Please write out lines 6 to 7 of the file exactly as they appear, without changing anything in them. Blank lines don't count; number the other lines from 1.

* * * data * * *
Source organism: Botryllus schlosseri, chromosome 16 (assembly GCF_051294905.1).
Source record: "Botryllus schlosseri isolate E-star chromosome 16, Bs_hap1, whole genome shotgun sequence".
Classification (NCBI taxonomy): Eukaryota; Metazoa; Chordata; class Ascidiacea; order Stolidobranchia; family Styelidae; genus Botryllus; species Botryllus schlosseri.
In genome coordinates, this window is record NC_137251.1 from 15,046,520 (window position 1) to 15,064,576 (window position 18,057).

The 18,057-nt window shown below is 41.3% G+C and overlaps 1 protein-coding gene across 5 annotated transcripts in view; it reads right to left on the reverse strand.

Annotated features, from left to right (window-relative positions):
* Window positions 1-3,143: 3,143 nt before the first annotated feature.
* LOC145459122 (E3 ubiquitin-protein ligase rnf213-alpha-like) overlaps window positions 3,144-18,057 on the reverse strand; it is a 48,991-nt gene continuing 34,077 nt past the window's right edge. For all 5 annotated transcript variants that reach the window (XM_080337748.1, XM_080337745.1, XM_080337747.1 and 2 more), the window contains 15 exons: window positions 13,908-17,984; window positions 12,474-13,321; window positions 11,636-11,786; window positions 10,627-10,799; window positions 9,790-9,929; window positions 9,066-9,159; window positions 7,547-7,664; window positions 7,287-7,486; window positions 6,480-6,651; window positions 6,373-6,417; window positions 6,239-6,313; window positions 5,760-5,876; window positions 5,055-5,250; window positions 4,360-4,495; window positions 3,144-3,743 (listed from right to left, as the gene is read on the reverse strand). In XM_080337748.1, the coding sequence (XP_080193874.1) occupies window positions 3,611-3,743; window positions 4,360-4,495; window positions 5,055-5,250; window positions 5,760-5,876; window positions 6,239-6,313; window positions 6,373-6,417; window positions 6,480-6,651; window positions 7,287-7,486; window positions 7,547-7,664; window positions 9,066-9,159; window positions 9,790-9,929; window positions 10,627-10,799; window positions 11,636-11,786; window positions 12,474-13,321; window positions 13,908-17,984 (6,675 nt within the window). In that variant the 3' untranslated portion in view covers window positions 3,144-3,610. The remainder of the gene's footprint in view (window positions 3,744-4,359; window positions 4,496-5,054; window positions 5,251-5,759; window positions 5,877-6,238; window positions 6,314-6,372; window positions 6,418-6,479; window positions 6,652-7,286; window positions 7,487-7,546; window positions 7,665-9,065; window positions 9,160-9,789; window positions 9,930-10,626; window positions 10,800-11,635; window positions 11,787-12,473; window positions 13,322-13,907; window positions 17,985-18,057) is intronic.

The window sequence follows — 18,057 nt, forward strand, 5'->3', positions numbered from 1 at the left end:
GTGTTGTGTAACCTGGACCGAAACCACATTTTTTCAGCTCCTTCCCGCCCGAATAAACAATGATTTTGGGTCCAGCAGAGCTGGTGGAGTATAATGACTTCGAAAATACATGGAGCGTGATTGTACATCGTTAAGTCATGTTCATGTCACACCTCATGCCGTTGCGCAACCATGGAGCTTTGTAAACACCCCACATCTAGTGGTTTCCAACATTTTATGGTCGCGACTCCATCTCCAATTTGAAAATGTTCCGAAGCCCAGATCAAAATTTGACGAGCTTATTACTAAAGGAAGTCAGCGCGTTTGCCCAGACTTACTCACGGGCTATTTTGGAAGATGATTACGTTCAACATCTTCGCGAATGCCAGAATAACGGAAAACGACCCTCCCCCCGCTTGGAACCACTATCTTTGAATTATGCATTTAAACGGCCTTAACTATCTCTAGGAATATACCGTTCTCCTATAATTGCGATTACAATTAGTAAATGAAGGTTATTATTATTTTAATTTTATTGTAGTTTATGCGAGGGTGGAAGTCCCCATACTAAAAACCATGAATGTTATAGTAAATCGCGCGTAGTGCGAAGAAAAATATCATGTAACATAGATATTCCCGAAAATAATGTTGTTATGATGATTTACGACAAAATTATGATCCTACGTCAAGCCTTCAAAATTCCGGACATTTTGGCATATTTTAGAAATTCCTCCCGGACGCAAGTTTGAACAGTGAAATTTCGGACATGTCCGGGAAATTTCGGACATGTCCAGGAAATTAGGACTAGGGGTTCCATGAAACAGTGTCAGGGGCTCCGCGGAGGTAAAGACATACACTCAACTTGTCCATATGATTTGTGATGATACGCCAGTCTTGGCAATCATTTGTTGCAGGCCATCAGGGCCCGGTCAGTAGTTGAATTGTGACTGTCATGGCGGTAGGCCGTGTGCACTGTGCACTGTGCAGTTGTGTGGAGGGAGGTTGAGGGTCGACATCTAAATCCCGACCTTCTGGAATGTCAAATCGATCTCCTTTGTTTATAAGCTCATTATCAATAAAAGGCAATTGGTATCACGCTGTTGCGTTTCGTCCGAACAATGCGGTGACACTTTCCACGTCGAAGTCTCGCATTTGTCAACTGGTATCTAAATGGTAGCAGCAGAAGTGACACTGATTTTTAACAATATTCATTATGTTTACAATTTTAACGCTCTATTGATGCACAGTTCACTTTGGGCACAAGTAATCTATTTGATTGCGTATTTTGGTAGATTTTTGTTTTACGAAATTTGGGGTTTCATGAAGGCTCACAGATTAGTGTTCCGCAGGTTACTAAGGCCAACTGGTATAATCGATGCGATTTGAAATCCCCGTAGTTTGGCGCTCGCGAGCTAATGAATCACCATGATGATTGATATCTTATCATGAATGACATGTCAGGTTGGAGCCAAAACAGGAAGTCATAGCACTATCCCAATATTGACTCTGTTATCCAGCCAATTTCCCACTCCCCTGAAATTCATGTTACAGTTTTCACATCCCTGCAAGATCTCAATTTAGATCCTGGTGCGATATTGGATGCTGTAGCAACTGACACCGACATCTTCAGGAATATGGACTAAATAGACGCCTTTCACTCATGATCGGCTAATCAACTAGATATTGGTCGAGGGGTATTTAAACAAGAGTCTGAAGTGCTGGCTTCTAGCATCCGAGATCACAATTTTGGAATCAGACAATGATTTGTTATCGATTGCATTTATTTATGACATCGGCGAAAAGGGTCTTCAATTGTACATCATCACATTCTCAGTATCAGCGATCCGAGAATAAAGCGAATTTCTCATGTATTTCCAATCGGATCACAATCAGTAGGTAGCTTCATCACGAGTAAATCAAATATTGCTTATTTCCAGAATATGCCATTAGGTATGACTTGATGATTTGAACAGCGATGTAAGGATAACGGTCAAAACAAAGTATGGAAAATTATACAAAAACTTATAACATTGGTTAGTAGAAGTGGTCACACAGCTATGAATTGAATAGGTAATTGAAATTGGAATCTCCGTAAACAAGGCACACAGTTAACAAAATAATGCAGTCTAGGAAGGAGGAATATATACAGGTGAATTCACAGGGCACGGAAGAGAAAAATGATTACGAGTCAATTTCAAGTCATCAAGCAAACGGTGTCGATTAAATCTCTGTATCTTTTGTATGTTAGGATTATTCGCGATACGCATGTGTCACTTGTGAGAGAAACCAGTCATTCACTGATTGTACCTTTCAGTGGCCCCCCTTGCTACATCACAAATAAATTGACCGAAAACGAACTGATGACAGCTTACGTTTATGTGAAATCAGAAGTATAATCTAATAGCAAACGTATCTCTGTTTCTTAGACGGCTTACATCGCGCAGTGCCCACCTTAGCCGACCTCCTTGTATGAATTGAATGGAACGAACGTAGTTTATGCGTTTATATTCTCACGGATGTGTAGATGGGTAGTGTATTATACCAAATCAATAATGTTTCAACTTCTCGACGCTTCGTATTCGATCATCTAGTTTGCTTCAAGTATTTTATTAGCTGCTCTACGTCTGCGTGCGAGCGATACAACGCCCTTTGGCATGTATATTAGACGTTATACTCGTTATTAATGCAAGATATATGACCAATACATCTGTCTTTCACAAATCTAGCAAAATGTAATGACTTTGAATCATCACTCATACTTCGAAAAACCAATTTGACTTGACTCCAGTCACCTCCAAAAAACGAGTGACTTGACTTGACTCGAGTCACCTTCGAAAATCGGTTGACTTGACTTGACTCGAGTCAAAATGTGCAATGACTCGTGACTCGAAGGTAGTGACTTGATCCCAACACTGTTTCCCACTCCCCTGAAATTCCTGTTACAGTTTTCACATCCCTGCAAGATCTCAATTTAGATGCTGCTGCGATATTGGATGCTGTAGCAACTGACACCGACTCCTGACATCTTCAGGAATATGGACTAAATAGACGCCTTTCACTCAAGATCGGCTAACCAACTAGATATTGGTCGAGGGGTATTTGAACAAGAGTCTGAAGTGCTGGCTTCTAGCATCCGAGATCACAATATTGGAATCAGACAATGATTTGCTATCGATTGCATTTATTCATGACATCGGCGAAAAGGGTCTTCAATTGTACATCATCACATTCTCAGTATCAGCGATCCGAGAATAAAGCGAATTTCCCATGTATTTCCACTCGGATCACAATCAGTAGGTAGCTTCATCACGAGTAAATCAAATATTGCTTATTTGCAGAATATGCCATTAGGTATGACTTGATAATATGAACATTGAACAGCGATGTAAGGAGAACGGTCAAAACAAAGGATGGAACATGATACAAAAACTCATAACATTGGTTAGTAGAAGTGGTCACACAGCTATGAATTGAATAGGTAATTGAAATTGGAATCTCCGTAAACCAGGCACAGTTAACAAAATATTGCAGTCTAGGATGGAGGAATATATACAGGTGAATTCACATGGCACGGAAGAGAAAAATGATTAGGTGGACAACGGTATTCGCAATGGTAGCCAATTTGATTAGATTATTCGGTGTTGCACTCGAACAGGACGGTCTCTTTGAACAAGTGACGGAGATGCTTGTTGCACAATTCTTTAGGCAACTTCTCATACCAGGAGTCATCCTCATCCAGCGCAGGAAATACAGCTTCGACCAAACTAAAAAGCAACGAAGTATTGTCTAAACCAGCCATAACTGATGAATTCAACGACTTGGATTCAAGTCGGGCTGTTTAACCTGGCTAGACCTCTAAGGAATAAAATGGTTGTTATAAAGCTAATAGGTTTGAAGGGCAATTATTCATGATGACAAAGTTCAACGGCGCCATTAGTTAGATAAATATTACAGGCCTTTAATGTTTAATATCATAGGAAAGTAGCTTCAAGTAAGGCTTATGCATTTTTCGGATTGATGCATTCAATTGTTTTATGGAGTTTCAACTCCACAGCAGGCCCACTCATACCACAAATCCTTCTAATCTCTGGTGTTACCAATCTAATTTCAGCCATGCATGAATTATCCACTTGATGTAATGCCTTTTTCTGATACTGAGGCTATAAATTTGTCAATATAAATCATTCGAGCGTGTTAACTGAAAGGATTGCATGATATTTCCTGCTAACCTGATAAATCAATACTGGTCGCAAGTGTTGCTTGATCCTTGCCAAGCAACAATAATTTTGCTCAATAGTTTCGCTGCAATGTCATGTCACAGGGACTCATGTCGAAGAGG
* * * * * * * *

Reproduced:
Annotated features, from left to right (window-relative positions):
* Window positions 1-3,143: 3,143 nt before the first annotated feature.